Leprosy Does Not Kill
When the germ does invade it can land on two possible beachheads—the nerves or the skin. Nerve leprosy wastes, deforms, cripples and is usually noninfectious. The nerves are surrounded and strangled while on the surface of the body the signposts are blotches of discolored skin, without feeling or the ability to perspire. The bones are not properly fed and tend to shrink and waste away, especially the fingers and toes.
Skin leprosy, which is infectious, carries with it ugly nodules of thickening skin, under which the germs grow to a seething density unknown in any other disease.
It is important to remember that leprosy itself does not kill. It can cause racking pain, it can distort and cripple,
it can blind, but sufferers usually die from tuberculosis or kidney disease.
The classic treatment for the disease for centuries had been the oil of the chaulmoogra, a tropical nut, but with this cures were effective only in early cases. Advanced cases could be retarded and eased.
The greatest advance in the history of the disease came in 1941 when drugs of the sulphone family—including sulphetrone, an all-British development —administered orally or injected into the muscles were found to produce results so startling that some doctors believe they now have the means to cure almost any sufferer.
These drugs may eventually enable nine out of every 10 patients to return to their homes to enjoy a normal happy life. Of course, even though this sulphone news is far more hopeful than any of us dreamed even a few years ago, until doctors have cured their patients and checked on them for at least five years after the cure they will not say results are final and definite.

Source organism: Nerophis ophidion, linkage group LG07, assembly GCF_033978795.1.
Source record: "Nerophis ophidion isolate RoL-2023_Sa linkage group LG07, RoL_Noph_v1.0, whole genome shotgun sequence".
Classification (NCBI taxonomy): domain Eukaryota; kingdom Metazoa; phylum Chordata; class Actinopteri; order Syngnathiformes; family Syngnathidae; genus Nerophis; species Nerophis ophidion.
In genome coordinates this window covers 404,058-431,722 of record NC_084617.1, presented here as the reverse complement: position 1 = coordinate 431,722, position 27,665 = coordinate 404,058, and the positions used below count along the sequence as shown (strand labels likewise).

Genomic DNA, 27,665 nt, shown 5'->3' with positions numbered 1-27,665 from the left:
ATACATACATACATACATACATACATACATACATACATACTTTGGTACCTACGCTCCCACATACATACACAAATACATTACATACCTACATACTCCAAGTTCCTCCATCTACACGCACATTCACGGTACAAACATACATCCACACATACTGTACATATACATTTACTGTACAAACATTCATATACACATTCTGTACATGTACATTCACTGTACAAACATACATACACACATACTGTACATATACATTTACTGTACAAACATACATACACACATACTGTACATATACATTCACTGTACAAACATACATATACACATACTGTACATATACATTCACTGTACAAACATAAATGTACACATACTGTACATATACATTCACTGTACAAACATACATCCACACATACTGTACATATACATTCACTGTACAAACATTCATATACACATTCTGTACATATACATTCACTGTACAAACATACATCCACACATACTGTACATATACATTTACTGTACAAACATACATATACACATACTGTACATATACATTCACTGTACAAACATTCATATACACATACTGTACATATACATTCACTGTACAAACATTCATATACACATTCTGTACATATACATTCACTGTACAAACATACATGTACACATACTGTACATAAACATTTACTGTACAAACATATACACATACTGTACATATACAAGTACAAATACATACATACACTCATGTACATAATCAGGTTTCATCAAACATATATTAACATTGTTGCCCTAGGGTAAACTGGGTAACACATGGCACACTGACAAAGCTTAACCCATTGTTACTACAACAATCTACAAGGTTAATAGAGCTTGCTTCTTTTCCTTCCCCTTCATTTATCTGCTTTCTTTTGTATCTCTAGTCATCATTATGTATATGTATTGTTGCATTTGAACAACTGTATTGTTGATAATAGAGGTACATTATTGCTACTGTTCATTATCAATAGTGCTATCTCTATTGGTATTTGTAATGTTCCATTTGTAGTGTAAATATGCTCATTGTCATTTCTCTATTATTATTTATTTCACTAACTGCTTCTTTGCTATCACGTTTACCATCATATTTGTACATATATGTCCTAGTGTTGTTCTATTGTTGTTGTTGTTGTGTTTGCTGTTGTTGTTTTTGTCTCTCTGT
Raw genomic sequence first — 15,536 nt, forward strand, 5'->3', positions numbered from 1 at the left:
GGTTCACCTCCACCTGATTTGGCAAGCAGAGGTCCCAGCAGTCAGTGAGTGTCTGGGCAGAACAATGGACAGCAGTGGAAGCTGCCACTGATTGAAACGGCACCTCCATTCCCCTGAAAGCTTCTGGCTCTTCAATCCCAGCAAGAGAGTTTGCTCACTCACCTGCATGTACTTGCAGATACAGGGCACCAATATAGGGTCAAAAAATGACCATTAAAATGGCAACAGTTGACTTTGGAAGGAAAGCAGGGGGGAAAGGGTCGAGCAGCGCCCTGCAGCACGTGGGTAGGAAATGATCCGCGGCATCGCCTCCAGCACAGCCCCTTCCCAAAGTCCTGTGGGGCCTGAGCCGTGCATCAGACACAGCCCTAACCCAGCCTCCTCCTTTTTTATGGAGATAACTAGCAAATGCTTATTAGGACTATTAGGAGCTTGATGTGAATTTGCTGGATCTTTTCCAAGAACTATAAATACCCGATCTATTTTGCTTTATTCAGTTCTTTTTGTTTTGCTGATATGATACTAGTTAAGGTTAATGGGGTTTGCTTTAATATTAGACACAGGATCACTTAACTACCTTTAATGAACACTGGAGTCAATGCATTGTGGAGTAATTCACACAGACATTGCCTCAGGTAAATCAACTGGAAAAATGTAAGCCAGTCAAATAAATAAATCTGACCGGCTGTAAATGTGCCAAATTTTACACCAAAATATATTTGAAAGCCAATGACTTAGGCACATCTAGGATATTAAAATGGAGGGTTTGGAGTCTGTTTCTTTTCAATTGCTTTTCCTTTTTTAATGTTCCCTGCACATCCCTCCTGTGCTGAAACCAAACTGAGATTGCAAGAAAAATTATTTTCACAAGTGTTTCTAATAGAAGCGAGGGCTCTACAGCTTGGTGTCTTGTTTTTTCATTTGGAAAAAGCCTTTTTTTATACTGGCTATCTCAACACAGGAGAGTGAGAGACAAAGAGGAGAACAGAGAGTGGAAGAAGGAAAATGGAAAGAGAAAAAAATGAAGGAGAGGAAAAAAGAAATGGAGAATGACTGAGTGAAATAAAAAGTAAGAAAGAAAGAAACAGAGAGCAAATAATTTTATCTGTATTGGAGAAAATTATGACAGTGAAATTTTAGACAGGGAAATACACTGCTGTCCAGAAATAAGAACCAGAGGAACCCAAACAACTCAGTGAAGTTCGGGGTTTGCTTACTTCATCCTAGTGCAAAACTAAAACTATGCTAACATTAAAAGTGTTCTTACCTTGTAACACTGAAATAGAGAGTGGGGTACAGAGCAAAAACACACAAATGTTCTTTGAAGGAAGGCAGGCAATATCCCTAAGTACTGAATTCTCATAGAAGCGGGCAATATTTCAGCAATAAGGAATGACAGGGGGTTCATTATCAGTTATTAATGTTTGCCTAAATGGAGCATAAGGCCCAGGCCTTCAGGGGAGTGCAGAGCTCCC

Doctors today do say this much though: No leprosy case is hopeless any more. But this is small comfort to the fieldworkers who know that only 10% of the world’s estimated 3 million sufferers can be treated with the resources now available. For, apart from Africa, leprosy is also common in Asia, South America, the West Indies, parts of the south Pacific and Europe. Even Canada has two lazarettos — at Tracadie, N.B., and Bentinck Island, B.C.—where eight patients are at present under treatment.
Leprosy is rarely passed on to a healthy European. Babies are never born with leprosy, but children kept in contact with leprous parents for more than six months are likely to contract it within a few years. In spite of popular myths it cannot be caught from a fur coat or a banana skin. People who go to work among leprosy sufferers—we are trying to burn the word “leper” out of the language— rarely become pariahs. They regularly go home on leave.